Main Accuser: Alisha Owen is serving a prison sentence for lying under oath and is taking university classes.

Prosecutor: Samuel Van Pelt says time has vindicated the Franklin grand jury's decision that accusations of child sexual abuse were a hoax.

Cleared: Former Omaha Police Chief Robert Wadman, now a teacher at a Utah University, has been dogged by suspicions, but has moved beyond that.

Wrote Memo: Lincoln lawyer John De Camp, criticized by the Franklin grand jury for writing an accusation-spreading memo, wrote a book alleging a cover-up.

Wife Convicted: Lawrence King's wife, Alice, has been released from prison and is working in the Dallas area.

King's Helper: Mary Jane Harvey served her prison sentence and is back in Omaha working as church secretary.

Franklin's Accountant: E. Thomas Harvey Jr., after finishing his prison sentence, is working in Omaha and is singing in a chorus.

Headed Committee: Former State Senator Loran Schmit, who said the sexua-abuse accusers were believable, lost his re-election bid.

Franklin Chronology

Nov. 4, 1988: Federal officials close Franklin Community Federal Credit Union in north Omaha. Assertions that the credit union had engaged in unsafe and unsound practices come as "a complete surprise," says Lawrence E. King Jr., Franklin's top officer.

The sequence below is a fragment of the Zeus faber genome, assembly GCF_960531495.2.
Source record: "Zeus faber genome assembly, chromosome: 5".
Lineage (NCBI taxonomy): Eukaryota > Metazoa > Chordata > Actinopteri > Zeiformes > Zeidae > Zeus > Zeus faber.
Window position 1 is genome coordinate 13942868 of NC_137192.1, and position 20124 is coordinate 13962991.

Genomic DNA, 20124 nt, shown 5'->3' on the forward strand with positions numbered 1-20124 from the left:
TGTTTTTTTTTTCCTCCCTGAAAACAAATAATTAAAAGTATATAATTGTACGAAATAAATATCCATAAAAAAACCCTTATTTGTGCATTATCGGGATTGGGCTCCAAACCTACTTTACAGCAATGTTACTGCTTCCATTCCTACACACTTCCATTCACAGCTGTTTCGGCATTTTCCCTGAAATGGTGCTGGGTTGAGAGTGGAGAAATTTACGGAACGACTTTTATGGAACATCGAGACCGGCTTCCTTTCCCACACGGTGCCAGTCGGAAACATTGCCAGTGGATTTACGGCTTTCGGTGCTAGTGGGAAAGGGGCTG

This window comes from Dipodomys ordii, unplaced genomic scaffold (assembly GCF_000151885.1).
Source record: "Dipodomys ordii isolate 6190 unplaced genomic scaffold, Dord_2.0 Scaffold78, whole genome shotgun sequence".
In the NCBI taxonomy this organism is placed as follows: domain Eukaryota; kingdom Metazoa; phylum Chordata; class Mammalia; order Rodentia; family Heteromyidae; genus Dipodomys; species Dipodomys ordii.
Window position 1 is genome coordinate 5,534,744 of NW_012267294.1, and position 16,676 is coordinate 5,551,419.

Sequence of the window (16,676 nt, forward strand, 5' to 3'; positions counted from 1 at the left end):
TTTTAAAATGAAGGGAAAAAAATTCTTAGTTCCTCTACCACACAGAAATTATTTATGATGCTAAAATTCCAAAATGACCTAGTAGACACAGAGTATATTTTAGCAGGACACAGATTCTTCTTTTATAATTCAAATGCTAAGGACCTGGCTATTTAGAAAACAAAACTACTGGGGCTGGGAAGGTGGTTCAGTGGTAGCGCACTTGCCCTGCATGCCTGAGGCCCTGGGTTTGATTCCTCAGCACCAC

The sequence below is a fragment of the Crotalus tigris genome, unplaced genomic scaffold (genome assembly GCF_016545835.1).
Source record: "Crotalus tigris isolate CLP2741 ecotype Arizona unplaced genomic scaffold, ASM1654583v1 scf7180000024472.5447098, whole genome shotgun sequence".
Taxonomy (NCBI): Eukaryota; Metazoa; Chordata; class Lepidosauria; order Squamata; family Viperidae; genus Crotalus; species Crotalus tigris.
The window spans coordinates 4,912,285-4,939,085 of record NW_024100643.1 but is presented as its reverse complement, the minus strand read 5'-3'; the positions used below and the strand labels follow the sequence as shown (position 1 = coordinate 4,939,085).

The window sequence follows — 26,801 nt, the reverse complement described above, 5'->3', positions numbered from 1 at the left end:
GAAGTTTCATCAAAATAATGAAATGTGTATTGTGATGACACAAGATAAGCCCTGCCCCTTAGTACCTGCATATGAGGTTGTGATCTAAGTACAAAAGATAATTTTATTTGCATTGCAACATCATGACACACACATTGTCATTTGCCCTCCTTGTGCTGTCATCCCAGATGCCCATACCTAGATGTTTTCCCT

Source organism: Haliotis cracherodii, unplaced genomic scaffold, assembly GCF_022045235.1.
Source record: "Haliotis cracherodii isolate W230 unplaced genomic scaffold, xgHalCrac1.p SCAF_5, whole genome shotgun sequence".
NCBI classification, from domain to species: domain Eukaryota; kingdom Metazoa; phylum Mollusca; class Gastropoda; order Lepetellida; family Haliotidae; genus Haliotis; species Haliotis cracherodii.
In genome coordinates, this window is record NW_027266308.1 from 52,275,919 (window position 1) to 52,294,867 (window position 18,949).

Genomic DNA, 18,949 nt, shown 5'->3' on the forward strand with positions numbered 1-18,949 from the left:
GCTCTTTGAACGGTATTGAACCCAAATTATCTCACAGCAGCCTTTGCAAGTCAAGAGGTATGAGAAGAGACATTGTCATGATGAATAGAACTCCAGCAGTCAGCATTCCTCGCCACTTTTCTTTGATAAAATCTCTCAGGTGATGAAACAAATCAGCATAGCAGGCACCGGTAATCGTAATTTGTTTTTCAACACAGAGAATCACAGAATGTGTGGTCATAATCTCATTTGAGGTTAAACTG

Dec. 23: Accountants say Franklin had not been audited in more than four years. Two private accountants say they were delayed repeatedly by Franklin's chief accountant, E. Thomas Harvey Jr.

Jan. 11, 1989: The Nebraska Legislature forms a special committee to investigate the Franklin failure. State Sen. Loran Schmit of Bellwood is named chairman.

May 19: A federal grand jury charges King with 40 felony counts accusing him of crimes stemming from Franklin's failure. King's wife, Alice, is indicted on 12 charges.

June 3: A financial consultant tells a U.S. House of Representatives banking oversight subcommittee meeting in Omaha that $39 million missing from Franklin almost certainly was all spent.

June 13: Mary Jane Harvey of Omaha, a retired Presbyterian Church staff member who had close ties with Lawrence King, pleads guilty to embezzling and evading federal income taxes, as does her son, E. Thomas Harvey Jr., the Franklin chief accountant.